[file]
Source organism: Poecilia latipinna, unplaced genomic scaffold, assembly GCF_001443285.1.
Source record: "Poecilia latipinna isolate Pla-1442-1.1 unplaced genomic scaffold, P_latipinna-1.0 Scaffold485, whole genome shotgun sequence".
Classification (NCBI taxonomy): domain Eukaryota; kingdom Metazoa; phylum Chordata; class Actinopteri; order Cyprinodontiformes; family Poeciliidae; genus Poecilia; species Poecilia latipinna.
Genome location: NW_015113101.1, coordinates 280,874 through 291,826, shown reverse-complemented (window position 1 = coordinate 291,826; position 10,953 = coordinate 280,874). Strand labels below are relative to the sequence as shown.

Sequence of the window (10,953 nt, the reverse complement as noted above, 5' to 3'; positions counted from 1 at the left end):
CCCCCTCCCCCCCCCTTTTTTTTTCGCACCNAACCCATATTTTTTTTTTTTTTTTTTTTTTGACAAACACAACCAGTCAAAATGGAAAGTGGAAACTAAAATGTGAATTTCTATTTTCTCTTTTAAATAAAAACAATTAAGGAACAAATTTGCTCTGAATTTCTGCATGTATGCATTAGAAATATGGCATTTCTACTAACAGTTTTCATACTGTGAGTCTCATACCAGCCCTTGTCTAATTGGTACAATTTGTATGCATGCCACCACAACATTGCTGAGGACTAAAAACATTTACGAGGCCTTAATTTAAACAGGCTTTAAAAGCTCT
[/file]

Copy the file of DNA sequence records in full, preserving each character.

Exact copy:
Source organism: Poecilia latipinna, unplaced genomic scaffold, assembly GCF_001443285.1.
Source record: "Poecilia latipinna isolate Pla-1442-1.1 unplaced genomic scaffold, P_latipinna-1.0 Scaffold485, whole genome shotgun sequence".
Classification (NCBI taxonomy): domain Eukaryota; kingdom Metazoa; phylum Chordata; class Actinopteri; order Cyprinodontiformes; family Poeciliidae; genus Poecilia; species Poecilia latipinna.
Genome location: NW_015113101.1, coordinates 280,874 through 291,826, shown reverse-complemented (window position 1 = coordinate 291,826; position 10,953 = coordinate 280,874). Strand labels below are relative to the sequence as shown.

Sequence of the window (10,953 nt, the reverse complement as noted above, 5' to 3'; positions counted from 1 at the left end):
CCCCCTCCCCCCCCCTTTTTTTTTCGCACCNAACCCATATTTTTTTTTTTTTTTTTTTTTTGACAAACACAACCAGTCAAAATGGAAAGTGGAAACTAAAATGTGAATTTCTATTTTCTCTTTTAAATAAAAACAATTAAGGAACAAATTTGCTCTGAATTTCTGCATGTATGCATTAGAAATATGGCATTTCTACTAACAGTTTTCATACTGTGAGTCTCATACCAGCCCTTGTCTAATTGGTACAATTTGTATGCATGCCACCACAACATTGCTGAGGACTAAAAACATTTACGAGGCCTTAATTTAAACAGGCTTTAAAAGCTCT